Pandemic Advice For Military Veterans | by the Washington State Department of Health | Connection to public health | Dec. 2021



Veteran explains how community members can ask for help

As COVID-19 continues to affect many communities in Washington, some groups have been disproportionately affected by the physical, emotional and mental toll of the pandemic. One of those groups is made up of veterans.

We spoke with U.S. Army Veteran Paul Fuller, now a full-time STAT (Critical Care) Nurse at Central Washington Hospitals and Clinics in Wenatchee, about some of the unique challenges veterans face during the pandemic. In the military, Paul trained as a medic and traveled with troops for 14 months while stationed in Iraq. He went on to obtain a nursing degree from the University of Washington and worked as both an emergency room (ER) and intensive care unit (ICU) nurse before becoming a STAT nurse.

Paul has first-hand experience rebuilding a life after military service – and strives to help other veterans and service members in his community do the same.

There will be a difference in how veterans of different ages and generations handle this time. For example, Vietnam veterans are going to be more directly affected physically due to pre-existing conditions and their age. However, the detrimental effects of isolation are the same for all age groups, and isolation has increased dramatically during the pandemic.

Definitively. One of the main problems is that it is difficult to get in-person appointments for treatment. Sure, phone and video appointments are an option, but nothing compares to in-person interactions.

I think it depends on how a person reacts to the trauma. Usually people pull out or reach out and it’s really hard to reach someone who has pulled out. I just hope these people can count on other veterans or others for support right now.

A few soldiers I know have committed suicide in the past year. I don’t know the details, so I can’t say it’s directly related to COVID-19, but I didn’t hear of deaths like this before COVID-19. I think isolation due to the pandemic has increased suicide rates in my community. This is why it is so important for veterans to seek help. If you experience difficulty at any point and need quick assistance, contact the Veterans Crisis Line. This line connects veterans in crisis, their families and friends with qualified and caring staff from the Department of Veterans Affairs via a confidential and free hotline, online chat or text message.

Veterans and their families can dial 1-800-273-8255 and dial 1; chatting on the Internet; or text 838255 to receive confidential support 24 hours a day, 7 days a week, 365 days a year.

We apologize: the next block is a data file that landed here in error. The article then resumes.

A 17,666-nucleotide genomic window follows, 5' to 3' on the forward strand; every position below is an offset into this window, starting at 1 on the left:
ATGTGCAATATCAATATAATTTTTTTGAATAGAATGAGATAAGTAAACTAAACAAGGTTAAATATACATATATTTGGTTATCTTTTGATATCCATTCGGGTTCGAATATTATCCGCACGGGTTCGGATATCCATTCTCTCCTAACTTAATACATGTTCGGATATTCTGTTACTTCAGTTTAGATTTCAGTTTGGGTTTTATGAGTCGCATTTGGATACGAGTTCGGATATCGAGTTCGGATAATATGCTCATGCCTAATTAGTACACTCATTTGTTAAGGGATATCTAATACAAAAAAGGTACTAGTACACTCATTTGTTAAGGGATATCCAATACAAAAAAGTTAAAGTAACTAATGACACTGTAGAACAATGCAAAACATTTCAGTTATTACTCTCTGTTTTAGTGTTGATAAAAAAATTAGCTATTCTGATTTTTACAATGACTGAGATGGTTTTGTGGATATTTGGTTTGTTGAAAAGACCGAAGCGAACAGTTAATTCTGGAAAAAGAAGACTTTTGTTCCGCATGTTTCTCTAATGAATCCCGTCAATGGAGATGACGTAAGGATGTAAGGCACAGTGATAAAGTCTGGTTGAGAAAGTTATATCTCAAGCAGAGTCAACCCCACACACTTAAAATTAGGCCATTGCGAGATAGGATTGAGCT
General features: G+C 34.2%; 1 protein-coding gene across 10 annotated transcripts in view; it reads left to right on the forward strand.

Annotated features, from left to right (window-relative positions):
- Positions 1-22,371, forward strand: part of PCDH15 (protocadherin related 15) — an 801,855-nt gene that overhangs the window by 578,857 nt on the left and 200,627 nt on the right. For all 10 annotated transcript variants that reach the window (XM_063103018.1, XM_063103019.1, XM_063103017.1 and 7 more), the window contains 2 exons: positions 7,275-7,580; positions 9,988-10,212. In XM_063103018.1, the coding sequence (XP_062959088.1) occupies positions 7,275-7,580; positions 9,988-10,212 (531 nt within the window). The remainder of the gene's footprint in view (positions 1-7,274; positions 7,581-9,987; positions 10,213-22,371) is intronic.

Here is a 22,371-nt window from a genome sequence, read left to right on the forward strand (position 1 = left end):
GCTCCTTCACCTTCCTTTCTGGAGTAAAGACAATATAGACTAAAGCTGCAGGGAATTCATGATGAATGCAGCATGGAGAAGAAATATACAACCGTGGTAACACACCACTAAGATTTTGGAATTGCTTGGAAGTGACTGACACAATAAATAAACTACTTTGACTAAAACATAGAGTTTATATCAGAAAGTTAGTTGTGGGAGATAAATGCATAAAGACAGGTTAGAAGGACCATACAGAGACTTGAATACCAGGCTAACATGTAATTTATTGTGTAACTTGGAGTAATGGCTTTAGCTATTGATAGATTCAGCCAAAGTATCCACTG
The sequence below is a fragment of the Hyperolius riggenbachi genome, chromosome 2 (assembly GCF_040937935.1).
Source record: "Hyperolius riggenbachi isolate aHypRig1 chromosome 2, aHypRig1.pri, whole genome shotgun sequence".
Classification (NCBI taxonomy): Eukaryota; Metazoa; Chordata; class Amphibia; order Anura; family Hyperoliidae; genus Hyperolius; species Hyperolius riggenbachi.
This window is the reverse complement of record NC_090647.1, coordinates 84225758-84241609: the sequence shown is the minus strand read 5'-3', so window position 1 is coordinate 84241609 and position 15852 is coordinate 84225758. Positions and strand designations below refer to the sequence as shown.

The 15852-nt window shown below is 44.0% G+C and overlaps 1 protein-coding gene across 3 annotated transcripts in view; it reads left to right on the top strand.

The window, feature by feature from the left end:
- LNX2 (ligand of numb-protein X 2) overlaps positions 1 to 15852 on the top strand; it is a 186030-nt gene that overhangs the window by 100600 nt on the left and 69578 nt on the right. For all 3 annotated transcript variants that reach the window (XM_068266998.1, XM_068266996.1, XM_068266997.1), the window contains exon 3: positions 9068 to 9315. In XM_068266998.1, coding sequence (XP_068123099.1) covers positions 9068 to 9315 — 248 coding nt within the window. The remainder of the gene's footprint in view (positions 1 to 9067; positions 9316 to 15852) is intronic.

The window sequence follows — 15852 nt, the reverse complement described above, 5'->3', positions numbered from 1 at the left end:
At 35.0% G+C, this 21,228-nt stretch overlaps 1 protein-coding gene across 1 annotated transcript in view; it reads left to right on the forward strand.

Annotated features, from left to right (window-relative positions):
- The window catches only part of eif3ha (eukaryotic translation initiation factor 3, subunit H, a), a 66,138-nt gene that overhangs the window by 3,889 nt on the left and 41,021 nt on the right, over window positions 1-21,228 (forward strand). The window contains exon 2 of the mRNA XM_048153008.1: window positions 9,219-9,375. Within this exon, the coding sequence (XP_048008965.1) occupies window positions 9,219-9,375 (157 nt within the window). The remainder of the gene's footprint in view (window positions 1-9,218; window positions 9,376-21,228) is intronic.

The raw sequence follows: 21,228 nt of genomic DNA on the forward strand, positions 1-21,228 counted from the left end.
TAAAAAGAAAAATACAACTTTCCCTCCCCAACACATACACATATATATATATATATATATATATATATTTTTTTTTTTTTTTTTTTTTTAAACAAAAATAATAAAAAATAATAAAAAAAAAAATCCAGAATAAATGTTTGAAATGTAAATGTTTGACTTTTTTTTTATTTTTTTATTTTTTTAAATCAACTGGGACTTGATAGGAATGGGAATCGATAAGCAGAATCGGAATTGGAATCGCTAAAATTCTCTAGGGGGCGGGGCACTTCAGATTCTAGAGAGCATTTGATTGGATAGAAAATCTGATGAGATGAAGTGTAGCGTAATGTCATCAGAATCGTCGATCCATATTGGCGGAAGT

Veterans who are more Internet prone can easily find veterans groups and support centers with a quick Google search. They can also find resources from Veterans Affairs, the Department of Health and Human Services, and the Department of Defense – they all have so much to offer. These sites also have numbers that veterans can call to connect with someone who can guide them to local resources in person.

Less tech-savvy veterans can still contact Veterans Affairs by calling 800-698-2411 or visit their local Veterans of Foreign Wars (VFW) locations for help and support as well.

Connecting with a local veterans community is certainly the best scenario for sustained support.

I have found that mindfulness meditation and just clearing my mind in the moment can be really helpful. This, combined with other cognitive behavioral health therapies, can be a great way to resolve issues.

It’s about finding what works best for you. The VA has compiled resources to deal with the pandemic. The Washington State Department of Health also has a list of mental health resources for anyone living in Washington.

I think this is the same as the reasons why some veterans are reluctant to do anything about government. We have been part of the bureaucracy and understand how frustrating it can be, and many veterans are suspicious of the government.

Additionally, many veterans are young and fit and do not consider themselves to be in the high risk category. They may therefore think that they do not need the vaccine. But that couldn’t be further from the truth. You have no way of knowing how your body will react to illness.

I would remind them of the reasons they enlisted in the military: We love our country and its people. And we want to maintain and protect our way of life and our freedom for ourselves and future generations.

If we really care about our country, the best thing we can do is get vaccinated to help protect people in our communities. The vaccine is a bulletproof vest for the virus – it protects you and those around you.



Comments are closed.